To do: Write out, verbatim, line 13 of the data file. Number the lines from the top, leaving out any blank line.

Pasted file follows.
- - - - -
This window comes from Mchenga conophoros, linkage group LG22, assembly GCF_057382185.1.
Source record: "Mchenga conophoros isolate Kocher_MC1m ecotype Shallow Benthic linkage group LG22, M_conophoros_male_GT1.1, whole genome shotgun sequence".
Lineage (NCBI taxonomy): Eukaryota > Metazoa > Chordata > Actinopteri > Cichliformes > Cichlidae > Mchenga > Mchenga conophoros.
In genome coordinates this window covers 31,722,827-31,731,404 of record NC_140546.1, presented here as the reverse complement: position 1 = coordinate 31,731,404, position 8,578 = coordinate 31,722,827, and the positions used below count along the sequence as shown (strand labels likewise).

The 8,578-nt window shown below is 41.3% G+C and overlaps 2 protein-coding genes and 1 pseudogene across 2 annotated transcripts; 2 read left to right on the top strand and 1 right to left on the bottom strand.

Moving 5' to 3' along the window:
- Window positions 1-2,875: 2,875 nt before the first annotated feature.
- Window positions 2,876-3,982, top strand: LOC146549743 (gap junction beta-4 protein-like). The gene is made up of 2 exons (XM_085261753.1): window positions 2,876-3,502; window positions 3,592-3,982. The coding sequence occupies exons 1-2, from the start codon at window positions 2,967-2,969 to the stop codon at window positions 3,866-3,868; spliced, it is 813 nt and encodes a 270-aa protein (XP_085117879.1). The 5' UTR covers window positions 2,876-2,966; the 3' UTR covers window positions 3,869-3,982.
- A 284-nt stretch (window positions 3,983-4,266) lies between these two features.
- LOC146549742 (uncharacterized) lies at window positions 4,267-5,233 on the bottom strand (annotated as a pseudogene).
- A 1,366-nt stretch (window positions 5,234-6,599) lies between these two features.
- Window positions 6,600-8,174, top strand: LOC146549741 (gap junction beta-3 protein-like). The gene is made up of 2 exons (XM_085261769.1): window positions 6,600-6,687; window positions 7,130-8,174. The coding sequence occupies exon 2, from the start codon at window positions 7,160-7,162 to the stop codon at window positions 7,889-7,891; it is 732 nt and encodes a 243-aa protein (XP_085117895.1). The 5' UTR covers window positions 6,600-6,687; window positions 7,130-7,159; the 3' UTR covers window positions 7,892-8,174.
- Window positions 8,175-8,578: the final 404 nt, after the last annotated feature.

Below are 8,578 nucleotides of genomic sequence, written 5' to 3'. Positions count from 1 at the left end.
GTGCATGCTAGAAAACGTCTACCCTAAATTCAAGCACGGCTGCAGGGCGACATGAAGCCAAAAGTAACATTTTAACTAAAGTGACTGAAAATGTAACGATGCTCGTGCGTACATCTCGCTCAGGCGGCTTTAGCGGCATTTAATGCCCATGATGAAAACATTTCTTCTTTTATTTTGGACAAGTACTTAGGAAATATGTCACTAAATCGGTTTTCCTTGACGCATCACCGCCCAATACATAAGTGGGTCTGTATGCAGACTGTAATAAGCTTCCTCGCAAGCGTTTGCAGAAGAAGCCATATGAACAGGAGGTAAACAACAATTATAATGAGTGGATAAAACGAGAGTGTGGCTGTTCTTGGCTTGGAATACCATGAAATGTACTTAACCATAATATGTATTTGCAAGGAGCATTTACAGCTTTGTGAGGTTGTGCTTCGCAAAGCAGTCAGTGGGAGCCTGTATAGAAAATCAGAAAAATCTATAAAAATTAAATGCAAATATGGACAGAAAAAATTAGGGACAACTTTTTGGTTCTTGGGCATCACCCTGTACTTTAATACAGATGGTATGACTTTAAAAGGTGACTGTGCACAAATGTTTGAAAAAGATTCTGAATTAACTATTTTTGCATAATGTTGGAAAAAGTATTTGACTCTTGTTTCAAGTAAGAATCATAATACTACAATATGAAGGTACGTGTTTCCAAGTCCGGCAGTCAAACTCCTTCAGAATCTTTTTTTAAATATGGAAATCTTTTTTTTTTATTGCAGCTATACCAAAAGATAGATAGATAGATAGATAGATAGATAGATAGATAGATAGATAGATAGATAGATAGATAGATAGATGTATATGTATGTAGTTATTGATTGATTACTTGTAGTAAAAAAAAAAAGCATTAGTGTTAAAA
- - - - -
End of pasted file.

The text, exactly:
- Window positions 8,175-8,578: the final 404 nt, after the last annotated feature.